There are comments on PPRUNE that FlightRadar24 data is not reliable in that sort of terrain? Everybody here seems to treat FR24 data like it's gospel but I wonder?
I actually think those spikes are erroneous data, or out of order data.
I think this is a good topic. I often see people mention that flight tracker data isn't always reliable, but what exactly can be unreliable about it? After all, those values are directly coming on onboard instruments. It's not like some they're some estimated values from an outside third-party measurement.
Here's my thoughts about what is/isn't reliable about ADS-B / flight tracker data. Feel free to correct or add more:
Timestamp - Assuming the timestamp on the ADS-B message comes from the transmitter, this should always be 100% accurate (Unless the time on the transmitter was off. But even then, the relative time would be accurate, so you would not get out-of-order data.)
Lat/Long - This comes from the onboard GPS. This could be slightly off as GPS isn't always perfectly accurate. This could explain some of the "backtracking" that you see in data, especially the granular data. But I think it is a result of GPS and not out-of-order data.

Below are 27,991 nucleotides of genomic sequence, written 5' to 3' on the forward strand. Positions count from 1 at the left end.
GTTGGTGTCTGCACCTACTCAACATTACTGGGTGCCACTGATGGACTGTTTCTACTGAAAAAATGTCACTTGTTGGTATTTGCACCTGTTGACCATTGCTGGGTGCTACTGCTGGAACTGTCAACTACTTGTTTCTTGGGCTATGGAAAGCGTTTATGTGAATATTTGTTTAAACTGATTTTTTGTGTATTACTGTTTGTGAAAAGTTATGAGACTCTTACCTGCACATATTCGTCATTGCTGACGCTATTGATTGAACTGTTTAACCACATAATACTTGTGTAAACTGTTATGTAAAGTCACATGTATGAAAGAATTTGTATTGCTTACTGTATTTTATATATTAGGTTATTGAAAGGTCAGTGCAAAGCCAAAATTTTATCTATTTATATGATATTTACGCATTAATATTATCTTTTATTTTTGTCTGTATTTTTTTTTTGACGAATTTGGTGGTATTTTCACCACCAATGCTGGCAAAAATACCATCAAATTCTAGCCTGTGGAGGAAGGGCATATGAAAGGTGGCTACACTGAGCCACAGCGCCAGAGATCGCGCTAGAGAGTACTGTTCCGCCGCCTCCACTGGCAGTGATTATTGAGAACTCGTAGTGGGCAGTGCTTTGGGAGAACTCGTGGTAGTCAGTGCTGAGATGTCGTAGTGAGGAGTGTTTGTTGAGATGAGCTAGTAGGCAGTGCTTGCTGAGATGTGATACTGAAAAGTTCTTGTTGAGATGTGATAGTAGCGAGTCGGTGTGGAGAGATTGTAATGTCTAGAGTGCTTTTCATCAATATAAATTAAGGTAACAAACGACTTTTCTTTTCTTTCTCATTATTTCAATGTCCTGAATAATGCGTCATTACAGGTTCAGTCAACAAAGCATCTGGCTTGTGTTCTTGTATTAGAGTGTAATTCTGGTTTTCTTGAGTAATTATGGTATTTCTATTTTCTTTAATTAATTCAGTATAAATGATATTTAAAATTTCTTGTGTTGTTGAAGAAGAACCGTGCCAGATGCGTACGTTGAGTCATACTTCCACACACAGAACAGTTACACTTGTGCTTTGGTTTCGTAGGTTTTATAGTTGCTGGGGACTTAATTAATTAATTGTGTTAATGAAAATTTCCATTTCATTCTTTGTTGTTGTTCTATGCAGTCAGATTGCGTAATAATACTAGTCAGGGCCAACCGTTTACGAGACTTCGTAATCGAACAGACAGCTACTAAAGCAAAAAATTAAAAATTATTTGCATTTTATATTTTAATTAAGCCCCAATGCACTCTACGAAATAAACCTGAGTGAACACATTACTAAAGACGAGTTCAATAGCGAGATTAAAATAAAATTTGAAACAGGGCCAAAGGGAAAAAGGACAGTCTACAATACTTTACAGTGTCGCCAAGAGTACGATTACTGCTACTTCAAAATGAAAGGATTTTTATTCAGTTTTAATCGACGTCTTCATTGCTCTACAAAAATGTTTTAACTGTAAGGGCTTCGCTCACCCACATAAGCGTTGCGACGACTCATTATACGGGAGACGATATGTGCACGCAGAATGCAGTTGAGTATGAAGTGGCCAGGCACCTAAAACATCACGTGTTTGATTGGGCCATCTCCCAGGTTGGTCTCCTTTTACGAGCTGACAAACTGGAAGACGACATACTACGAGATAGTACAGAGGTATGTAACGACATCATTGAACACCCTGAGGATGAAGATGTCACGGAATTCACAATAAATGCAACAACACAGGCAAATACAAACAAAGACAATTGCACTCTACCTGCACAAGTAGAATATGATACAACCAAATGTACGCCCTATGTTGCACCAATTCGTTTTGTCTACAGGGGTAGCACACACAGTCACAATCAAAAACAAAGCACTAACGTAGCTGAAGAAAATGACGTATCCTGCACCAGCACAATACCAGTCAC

Altitude - This one is often misused because ADS-B uses standard Pressure Altitude in ft (like Flight Level). So it's not that it's wrong, but often people treat it as True Altitude or AGL. Otherwise the Pressure Altitude should be mostly accurate (in 25 ft increments). And even if misused, at least the Relative Altitude would be accurate.
Speed - is the horizontal ground speed in kts. I'm not sure if it comes from GPS or IRS (inertial reference system).
VSpeed - is the vertical speed in fpm. I believe this comes from IRS.
Track - degrees. I assume this would be accurate.
ADS-B receiver - In mountainous terrain, the receiver may not be able to pick up the ADS-B signals. So it may be missing some. Or in this case, I believe the last ~7s of ADS-B signals were missing because it dipped below the ridge (the numbers check out. The last ADS-B was 1570 adj altitude. The ridge was 1500 ft.) But again, you will be able to tell in the data if signals were dropped by gaps in the timeline.
Flight tracking websites - By default, they may only save/use the ADS-B data like every 30 seconds or 1 minute (otherwise too much data for them). This can lead to misleading conclusions because they interpolate or smooth the graph with very sparse data points. That's fine for normal, smooth flights. But when something goes wrong, the flight tracking sites may not show it because the data points are too sparse. Thankfully, FR24 will usually publish the granular data for major incidents. That gives the ADS-B data about every 2s.